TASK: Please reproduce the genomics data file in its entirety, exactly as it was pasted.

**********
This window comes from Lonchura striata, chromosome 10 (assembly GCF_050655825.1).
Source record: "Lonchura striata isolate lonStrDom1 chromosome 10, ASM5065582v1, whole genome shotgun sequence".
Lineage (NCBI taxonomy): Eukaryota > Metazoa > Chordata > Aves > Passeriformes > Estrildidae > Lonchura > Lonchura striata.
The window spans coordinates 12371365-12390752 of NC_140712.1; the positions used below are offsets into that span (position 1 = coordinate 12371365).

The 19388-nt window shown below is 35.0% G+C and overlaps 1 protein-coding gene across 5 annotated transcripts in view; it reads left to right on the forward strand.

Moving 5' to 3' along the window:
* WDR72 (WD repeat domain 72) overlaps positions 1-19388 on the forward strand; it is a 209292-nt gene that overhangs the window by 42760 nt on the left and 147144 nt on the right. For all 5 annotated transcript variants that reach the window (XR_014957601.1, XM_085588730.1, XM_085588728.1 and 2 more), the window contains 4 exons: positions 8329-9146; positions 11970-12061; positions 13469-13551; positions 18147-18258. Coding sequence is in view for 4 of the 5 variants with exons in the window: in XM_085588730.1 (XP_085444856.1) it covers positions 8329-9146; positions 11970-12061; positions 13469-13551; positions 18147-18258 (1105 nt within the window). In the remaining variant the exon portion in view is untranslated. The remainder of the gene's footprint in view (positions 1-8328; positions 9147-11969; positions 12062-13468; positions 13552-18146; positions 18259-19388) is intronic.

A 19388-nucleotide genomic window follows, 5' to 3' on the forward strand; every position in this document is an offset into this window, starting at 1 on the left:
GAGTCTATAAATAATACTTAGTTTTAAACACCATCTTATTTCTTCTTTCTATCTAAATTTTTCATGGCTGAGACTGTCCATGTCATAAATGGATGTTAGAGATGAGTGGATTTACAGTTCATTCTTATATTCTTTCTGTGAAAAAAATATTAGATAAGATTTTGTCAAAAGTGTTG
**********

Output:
This window comes from Lonchura striata, chromosome 10 (assembly GCF_050655825.1).
Source record: "Lonchura striata isolate lonStrDom1 chromosome 10, ASM5065582v1, whole genome shotgun sequence".
Lineage (NCBI taxonomy): Eukaryota > Metazoa > Chordata > Aves > Passeriformes > Estrildidae > Lonchura > Lonchura striata.
The window spans coordinates 12371365-12390752 of NC_140712.1; the positions used below are offsets into that span (position 1 = coordinate 12371365).

The 19388-nt window shown below is 35.0% G+C and overlaps 1 protein-coding gene across 5 annotated transcripts in view; it reads left to right on the forward strand.

Moving 5' to 3' along the window:
* WDR72 (WD repeat domain 72) overlaps positions 1-19388 on the forward strand; it is a 209292-nt gene that overhangs the window by 42760 nt on the left and 147144 nt on the right. For all 5 annotated transcript variants that reach the window (XR_014957601.1, XM_085588730.1, XM_085588728.1 and 2 more), the window contains 4 exons: positions 8329-9146; positions 11970-12061; positions 13469-13551; positions 18147-18258. Coding sequence is in view for 4 of the 5 variants with exons in the window: in XM_085588730.1 (XP_085444856.1) it covers positions 8329-9146; positions 11970-12061; positions 13469-13551; positions 18147-18258 (1105 nt within the window). In the remaining variant the exon portion in view is untranslated. The remainder of the gene's footprint in view (positions 1-8328; positions 9147-11969; positions 12062-13468; positions 13552-18146; positions 18259-19388) is intronic.

A 19388-nucleotide genomic window follows, 5' to 3' on the forward strand; every position in this document is an offset into this window, starting at 1 on the left:
GAGTCTATAAATAATACTTAGTTTTAAACACCATCTTATTTCTTCTTTCTATCTAAATTTTTCATGGCTGAGACTGTCCATGTCATAAATGGATGTTAGAGATGAGTGGATTTACAGTTCATTCTTATATTCTTTCTGTGAAAAAAATATTAGATAAGATTTTGTCAAAAGTGTTG